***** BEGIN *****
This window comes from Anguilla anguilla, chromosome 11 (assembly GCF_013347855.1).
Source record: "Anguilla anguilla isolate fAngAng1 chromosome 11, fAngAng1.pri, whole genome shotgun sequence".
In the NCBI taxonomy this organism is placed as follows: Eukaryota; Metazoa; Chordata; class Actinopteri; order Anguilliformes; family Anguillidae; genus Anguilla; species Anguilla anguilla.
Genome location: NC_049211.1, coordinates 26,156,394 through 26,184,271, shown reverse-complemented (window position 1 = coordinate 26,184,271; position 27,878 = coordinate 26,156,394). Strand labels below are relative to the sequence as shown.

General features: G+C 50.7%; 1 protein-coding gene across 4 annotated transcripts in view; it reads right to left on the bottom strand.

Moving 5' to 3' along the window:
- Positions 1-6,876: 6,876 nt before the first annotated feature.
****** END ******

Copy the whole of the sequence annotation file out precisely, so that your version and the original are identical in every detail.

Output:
This window comes from Anguilla anguilla, chromosome 11 (assembly GCF_013347855.1).
Source record: "Anguilla anguilla isolate fAngAng1 chromosome 11, fAngAng1.pri, whole genome shotgun sequence".
In the NCBI taxonomy this organism is placed as follows: Eukaryota; Metazoa; Chordata; class Actinopteri; order Anguilliformes; family Anguillidae; genus Anguilla; species Anguilla anguilla.
Genome location: NC_049211.1, coordinates 26,156,394 through 26,184,271, shown reverse-complemented (window position 1 = coordinate 26,184,271; position 27,878 = coordinate 26,156,394). Strand labels below are relative to the sequence as shown.

General features: G+C 50.7%; 1 protein-coding gene across 4 annotated transcripts in view; it reads right to left on the bottom strand.

Moving 5' to 3' along the window:
- Positions 1-6,876: 6,876 nt before the first annotated feature.